Mesa Verde RV Trip
Our southwest Colorado travels included a Mesa Verde RV stop. The cliff dwellings were a sight we didn’t want to miss. We were coming from Gunnison through Montrose. We took Route 62 to State Highway 145 and enjoyed the scenic journey on this part of the San Juan Skyway. (We had been advised that this would be less of a downhill than taking Route 550 south of Silverton to Durango).
We stayed at the Mesa Verde RV Resort. It is only a half mile from the entrance to the National Park. It is also a good base for exploring the nearby towns of Durango and Cortez, the Anasazi Heritage Center, the Durango-Silverton Railroad and more sites in the Four Corners area. There is a pool and two spas, and we really appreciated the free WiFi from our site.
Some of the distinctive features of Mesa Verde RV Resort are the cozy touches of the lodge-like sitting room and the warm welcome of this owner-operated park.
The lodge has interesting furniture and knick-knacks, a TV, games and puzzles, a book exchange, free coffee and popcorn. It makes a nice place to relax and socialize.
The National Park was our primary sightseeing spot on this Mesa Verde RV adventure. On our first visit to Mesa Verde National Park, we stopped at the Visitor Center to view the exhibits and to get a ticket for one of the cliff dwelling tours.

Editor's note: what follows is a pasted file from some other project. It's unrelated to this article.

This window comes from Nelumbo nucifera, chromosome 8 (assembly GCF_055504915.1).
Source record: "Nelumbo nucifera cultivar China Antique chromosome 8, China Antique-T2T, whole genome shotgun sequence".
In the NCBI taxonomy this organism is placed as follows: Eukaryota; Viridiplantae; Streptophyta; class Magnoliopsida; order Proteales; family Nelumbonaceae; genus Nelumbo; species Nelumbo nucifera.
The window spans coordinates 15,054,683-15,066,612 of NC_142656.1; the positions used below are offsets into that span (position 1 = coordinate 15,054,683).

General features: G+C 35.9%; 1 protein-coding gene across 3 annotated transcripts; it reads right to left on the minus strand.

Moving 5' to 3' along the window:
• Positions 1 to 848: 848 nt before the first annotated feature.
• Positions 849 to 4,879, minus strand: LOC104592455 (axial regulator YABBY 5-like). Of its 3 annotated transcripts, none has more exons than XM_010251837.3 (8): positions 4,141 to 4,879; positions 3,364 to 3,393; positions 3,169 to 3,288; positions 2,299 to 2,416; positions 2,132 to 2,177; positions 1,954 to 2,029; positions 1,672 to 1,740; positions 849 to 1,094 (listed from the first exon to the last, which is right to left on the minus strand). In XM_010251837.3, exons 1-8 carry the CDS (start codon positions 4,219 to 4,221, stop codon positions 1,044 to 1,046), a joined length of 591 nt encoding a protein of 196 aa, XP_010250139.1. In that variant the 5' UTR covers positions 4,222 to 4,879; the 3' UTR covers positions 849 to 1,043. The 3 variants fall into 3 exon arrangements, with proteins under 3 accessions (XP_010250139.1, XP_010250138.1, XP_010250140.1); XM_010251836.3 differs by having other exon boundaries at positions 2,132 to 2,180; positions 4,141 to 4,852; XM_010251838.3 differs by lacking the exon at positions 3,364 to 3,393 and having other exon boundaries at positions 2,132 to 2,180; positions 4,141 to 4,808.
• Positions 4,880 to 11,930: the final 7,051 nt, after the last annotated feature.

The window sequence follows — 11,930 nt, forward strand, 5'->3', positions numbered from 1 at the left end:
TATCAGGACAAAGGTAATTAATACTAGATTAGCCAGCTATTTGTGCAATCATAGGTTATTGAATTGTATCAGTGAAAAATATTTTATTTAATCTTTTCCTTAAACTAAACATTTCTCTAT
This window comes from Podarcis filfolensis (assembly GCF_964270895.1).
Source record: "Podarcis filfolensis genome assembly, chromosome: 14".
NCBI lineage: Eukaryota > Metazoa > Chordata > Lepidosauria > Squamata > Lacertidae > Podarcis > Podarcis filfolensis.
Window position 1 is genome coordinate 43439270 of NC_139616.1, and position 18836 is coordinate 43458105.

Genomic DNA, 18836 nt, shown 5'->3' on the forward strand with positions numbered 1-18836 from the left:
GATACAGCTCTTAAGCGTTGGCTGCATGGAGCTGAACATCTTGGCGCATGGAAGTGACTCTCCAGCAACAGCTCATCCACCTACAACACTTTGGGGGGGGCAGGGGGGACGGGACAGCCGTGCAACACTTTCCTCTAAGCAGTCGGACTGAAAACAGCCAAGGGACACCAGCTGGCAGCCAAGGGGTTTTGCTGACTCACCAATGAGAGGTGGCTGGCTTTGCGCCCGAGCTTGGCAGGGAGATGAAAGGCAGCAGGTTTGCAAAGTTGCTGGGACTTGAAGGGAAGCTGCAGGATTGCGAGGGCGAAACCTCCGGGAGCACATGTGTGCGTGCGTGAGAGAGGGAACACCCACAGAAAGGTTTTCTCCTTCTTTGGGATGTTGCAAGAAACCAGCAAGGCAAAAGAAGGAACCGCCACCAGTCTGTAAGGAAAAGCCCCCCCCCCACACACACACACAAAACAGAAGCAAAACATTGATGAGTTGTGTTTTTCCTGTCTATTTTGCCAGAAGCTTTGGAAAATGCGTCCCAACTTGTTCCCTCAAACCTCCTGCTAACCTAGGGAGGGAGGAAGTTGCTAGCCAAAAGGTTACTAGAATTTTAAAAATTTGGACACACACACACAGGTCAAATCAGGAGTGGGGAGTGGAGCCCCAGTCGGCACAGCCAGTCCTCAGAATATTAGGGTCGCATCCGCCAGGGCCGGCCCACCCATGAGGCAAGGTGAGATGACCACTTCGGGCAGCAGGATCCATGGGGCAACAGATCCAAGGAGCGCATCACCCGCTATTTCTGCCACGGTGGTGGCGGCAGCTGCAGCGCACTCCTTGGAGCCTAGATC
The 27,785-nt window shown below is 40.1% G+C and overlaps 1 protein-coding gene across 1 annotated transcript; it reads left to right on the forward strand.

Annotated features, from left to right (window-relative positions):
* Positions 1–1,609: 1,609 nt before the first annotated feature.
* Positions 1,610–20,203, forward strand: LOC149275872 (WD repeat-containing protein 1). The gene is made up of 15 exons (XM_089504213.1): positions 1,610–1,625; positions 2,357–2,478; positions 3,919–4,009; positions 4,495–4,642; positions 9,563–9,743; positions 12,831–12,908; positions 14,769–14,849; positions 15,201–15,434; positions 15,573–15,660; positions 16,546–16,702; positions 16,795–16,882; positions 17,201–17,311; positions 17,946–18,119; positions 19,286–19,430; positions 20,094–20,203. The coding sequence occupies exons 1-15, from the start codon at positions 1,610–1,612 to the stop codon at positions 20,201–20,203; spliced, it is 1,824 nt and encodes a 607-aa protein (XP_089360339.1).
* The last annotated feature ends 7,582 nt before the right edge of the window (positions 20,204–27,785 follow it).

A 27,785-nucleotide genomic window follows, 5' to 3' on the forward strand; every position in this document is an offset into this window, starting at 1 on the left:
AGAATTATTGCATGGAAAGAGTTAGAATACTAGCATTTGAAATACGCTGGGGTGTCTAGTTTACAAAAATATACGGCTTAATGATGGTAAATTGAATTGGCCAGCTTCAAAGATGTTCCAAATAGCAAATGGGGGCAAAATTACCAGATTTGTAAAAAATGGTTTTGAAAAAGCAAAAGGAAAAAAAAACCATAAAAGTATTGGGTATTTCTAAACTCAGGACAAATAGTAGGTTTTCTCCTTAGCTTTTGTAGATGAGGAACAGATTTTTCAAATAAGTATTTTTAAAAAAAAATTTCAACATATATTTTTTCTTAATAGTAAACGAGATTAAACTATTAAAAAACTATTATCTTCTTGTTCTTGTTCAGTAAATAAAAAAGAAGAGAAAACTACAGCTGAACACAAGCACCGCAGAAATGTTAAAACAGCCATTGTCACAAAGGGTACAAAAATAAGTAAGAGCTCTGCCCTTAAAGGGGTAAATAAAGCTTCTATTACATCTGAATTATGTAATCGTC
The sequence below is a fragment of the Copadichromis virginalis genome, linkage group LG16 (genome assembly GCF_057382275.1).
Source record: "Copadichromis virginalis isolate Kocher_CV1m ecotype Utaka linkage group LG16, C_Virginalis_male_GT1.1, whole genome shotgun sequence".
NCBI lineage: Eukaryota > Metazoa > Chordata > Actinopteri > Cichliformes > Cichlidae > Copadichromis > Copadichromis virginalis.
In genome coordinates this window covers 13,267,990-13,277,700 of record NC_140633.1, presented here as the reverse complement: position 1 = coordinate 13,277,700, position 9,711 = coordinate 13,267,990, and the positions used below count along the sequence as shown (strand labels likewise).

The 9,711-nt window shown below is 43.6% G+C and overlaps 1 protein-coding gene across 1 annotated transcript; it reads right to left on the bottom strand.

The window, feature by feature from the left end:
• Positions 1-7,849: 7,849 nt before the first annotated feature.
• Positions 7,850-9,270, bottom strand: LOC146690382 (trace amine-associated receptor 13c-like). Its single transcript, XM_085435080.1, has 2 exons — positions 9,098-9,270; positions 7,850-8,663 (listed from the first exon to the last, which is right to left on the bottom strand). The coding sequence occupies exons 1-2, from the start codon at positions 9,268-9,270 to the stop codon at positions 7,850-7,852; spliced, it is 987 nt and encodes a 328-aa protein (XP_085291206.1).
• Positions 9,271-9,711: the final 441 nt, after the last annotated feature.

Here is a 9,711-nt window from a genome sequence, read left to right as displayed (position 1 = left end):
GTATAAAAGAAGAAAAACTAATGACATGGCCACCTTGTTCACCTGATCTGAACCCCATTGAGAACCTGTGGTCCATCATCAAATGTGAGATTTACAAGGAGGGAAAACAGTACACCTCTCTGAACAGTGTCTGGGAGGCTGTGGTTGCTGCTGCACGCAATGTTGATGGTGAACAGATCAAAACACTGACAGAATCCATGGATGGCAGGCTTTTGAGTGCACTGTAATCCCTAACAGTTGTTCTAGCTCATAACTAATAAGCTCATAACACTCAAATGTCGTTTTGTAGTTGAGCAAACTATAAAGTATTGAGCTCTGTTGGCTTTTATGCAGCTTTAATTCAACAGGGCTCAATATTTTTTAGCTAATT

There are three cliffside sites that you visit on a ranger-led tour: Balcony House and Cliff Palace on the Chapin Mesa, and Long House on the Wetherill Mesa (open seasonally). It is worth the $3/person fee to learn about the construction of the dwellings and the people who lived here.
In addition to the fee-based tours, there is a lot to see on your own. We spent two full days in the park and could have easily spent more. Reflecting back on what we saw, it is well worth it to see all of these sights for a good appreciation of the history and culture of the Ancestral Puebloan people.
The Balcony House tour is an interesting tour because you get to climb up a few ladders and crawl through a few tight tunnels.
Cliff Palace is the largest site and is a must-see for park visitors.
In addition to thses tours, we also stopped at some of the overlook points along the Cliff Palace/Balcony House loop.
The Museum is very interesting, In addition to the 25-minute orientation film, plan to devote some time to the many exhibits.
Right near the museum is Spruce Tree House, one of the self-guided cliff dwelling sites. At Spruce Tree House, you can see a reconstructed kiva roof (a kiva is a ceremonial room) and can climb down a ladder down into a kiva.
While we were there, we hiked the 2.4 mile round trip Petroglyph Point trail – be sure to take one of the trail guides at the trailhead to make the hike more interesting.
Be sure to make the Mesa Top Loop Road. The overlook points here depict various phases of construction-types from the early pit houses to the masonry used in the cliff dwellings.
Along the main entrance road, Far View Sites Complex is a big site with several villages. You can get a close-up view of the interior rooms, kivas and towers.
It is worth mentioning that the Visitor Center is about 15 miles in from the Park Entrance, and it is a scenic ride itself. We saw a coyote as we were driving in! (We hear that there will eventually be a new Visitor Center right off Route 160.)
In summary, we found that our Mesa Verde RV stop was fascinating. Next time we will plan to be here during the summer season, so we can also go on the Long House tour and see Wetherill Mesa.